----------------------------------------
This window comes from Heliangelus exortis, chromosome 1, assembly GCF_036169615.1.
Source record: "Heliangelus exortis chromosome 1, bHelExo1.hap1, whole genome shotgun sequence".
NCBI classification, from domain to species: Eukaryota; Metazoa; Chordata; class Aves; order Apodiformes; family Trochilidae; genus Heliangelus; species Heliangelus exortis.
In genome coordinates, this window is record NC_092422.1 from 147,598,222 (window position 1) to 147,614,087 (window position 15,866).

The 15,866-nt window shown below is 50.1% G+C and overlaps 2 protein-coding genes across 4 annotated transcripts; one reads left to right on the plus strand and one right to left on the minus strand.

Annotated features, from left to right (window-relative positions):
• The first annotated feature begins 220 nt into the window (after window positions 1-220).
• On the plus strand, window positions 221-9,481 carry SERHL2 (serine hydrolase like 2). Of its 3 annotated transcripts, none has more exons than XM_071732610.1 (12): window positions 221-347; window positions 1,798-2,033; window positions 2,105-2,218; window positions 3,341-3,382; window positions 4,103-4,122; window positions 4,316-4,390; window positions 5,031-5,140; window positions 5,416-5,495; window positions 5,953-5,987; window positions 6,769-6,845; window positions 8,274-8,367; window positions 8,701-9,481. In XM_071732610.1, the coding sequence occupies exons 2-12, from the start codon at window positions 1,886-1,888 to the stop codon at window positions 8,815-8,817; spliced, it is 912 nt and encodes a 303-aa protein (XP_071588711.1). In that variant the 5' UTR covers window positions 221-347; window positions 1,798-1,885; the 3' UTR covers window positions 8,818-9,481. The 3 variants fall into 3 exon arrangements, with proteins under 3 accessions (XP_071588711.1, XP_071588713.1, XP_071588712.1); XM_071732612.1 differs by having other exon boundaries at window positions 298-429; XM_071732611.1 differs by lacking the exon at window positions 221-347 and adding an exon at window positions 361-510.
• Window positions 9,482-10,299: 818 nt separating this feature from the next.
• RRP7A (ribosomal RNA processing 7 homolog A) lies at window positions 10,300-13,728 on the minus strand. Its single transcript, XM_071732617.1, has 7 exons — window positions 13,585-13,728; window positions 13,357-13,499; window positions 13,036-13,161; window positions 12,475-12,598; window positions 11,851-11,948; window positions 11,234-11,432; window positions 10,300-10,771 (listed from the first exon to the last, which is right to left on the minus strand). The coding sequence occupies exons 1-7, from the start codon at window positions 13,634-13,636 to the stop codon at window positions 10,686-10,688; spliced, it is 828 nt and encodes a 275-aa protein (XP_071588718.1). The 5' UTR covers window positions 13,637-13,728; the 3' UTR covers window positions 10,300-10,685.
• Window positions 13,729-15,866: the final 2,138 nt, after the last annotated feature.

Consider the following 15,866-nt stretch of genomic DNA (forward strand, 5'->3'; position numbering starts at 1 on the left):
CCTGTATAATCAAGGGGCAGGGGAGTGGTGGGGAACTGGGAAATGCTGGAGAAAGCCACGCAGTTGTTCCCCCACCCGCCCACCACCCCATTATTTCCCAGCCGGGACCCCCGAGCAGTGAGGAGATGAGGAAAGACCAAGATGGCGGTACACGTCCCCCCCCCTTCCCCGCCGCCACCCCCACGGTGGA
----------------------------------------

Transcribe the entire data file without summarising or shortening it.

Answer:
This window comes from Heliangelus exortis, chromosome 1, assembly GCF_036169615.1.
Source record: "Heliangelus exortis chromosome 1, bHelExo1.hap1, whole genome shotgun sequence".
NCBI classification, from domain to species: Eukaryota; Metazoa; Chordata; class Aves; order Apodiformes; family Trochilidae; genus Heliangelus; species Heliangelus exortis.
In genome coordinates, this window is record NC_092422.1 from 147,598,222 (window position 1) to 147,614,087 (window position 15,866).

The 15,866-nt window shown below is 50.1% G+C and overlaps 2 protein-coding genes across 4 annotated transcripts; one reads left to right on the plus strand and one right to left on the minus strand.

Annotated features, from left to right (window-relative positions):
• The first annotated feature begins 220 nt into the window (after window positions 1-220).
• On the plus strand, window positions 221-9,481 carry SERHL2 (serine hydrolase like 2). Of its 3 annotated transcripts, none has more exons than XM_071732610.1 (12): window positions 221-347; window positions 1,798-2,033; window positions 2,105-2,218; window positions 3,341-3,382; window positions 4,103-4,122; window positions 4,316-4,390; window positions 5,031-5,140; window positions 5,416-5,495; window positions 5,953-5,987; window positions 6,769-6,845; window positions 8,274-8,367; window positions 8,701-9,481. In XM_071732610.1, the coding sequence occupies exons 2-12, from the start codon at window positions 1,886-1,888 to the stop codon at window positions 8,815-8,817; spliced, it is 912 nt and encodes a 303-aa protein (XP_071588711.1). In that variant the 5' UTR covers window positions 221-347; window positions 1,798-1,885; the 3' UTR covers window positions 8,818-9,481. The 3 variants fall into 3 exon arrangements, with proteins under 3 accessions (XP_071588711.1, XP_071588713.1, XP_071588712.1); XM_071732612.1 differs by having other exon boundaries at window positions 298-429; XM_071732611.1 differs by lacking the exon at window positions 221-347 and adding an exon at window positions 361-510.
• Window positions 9,482-10,299: 818 nt separating this feature from the next.
• RRP7A (ribosomal RNA processing 7 homolog A) lies at window positions 10,300-13,728 on the minus strand. Its single transcript, XM_071732617.1, has 7 exons — window positions 13,585-13,728; window positions 13,357-13,499; window positions 13,036-13,161; window positions 12,475-12,598; window positions 11,851-11,948; window positions 11,234-11,432; window positions 10,300-10,771 (listed from the first exon to the last, which is right to left on the minus strand). The coding sequence occupies exons 1-7, from the start codon at window positions 13,634-13,636 to the stop codon at window positions 10,686-10,688; spliced, it is 828 nt and encodes a 275-aa protein (XP_071588718.1). The 5' UTR covers window positions 13,637-13,728; the 3' UTR covers window positions 10,300-10,685.
• Window positions 13,729-15,866: the final 2,138 nt, after the last annotated feature.

Consider the following 15,866-nt stretch of genomic DNA (forward strand, 5'->3'; position numbering starts at 1 on the left):
CCTGTATAATCAAGGGGCAGGGGAGTGGTGGGGAACTGGGAAATGCTGGAGAAAGCCACGCAGTTGTTCCCCCACCCGCCCACCACCCCATTATTTCCCAGCCGGGACCCCCGAGCAGTGAGGAGATGAGGAAAGACCAAGATGGCGGTACACGTCCCCCCCCCTTCCCCGCCGCCACCCCCACGGTGGA